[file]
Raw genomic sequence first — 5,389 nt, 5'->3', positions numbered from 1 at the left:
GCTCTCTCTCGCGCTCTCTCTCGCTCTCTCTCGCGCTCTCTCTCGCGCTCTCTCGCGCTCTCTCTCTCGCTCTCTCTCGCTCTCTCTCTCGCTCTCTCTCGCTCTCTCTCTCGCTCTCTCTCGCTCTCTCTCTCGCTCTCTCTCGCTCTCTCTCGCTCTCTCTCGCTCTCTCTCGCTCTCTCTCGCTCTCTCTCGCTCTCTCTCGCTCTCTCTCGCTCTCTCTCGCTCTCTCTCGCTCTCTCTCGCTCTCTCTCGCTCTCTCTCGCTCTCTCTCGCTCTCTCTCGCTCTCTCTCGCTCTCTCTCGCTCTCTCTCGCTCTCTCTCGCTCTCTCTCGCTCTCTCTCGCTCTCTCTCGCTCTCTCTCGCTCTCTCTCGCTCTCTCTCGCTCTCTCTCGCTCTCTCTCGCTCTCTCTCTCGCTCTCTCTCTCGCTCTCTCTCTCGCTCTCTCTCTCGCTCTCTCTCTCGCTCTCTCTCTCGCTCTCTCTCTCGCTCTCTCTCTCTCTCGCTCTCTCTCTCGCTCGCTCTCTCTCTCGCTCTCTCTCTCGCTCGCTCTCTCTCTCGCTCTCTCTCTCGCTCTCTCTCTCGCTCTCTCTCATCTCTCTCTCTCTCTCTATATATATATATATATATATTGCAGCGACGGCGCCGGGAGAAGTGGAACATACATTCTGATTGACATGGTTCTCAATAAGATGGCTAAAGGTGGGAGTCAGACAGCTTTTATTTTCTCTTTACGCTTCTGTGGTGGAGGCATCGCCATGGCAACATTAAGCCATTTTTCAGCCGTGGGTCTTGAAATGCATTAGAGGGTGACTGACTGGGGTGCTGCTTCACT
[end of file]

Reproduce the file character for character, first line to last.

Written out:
Raw genomic sequence first — 5,389 nt, 5'->3', positions numbered from 1 at the left:
GCTCTCTCTCGCGCTCTCTCTCGCTCTCTCTCGCGCTCTCTCTCGCGCTCTCTCGCGCTCTCTCTCTCGCTCTCTCTCGCTCTCTCTCTCGCTCTCTCTCGCTCTCTCTCTCGCTCTCTCTCGCTCTCTCTCTCGCTCTCTCTCGCTCTCTCTCGCTCTCTCTCGCTCTCTCTCGCTCTCTCTCGCTCTCTCTCGCTCTCTCTCGCTCTCTCTCGCTCTCTCTCGCTCTCTCTCGCTCTCTCTCGCTCTCTCTCGCTCTCTCTCGCTCTCTCTCGCTCTCTCTCGCTCTCTCTCGCTCTCTCTCGCTCTCTCTCGCTCTCTCTCGCTCTCTCTCGCTCTCTCTCGCTCTCTCTCGCTCTCTCTCGCTCTCTCTCGCTCTCTCTCGCTCTCTCTCGCTCTCTCTCGCTCTCTCTCTCGCTCTCTCTCTCGCTCTCTCTCTCGCTCTCTCTCTCGCTCTCTCTCTCGCTCTCTCTCTCGCTCTCTCTCTCGCTCTCTCTCTCTCTCGCTCTCTCTCTCGCTCGCTCTCTCTCTCGCTCTCTCTCTCGCTCGCTCTCTCTCTCGCTCTCTCTCTCGCTCTCTCTCTCGCTCTCTCTCATCTCTCTCTCTCTCTCTATATATATATATATATATATTGCAGCGACGGCGCCGGGAGAAGTGGAACATACATTCTGATTGACATGGTTCTCAATAAGATGGCTAAAGGTGGGAGTCAGACAGCTTTTATTTTCTCTTTACGCTTCTGTGGTGGAGGCATCGCCATGGCAACATTAAGCCATTTTTCAGCCGTGGGTCTTGAAATGCATTAGAGGGTGACTGACTGGGGTGCTGCTTCACT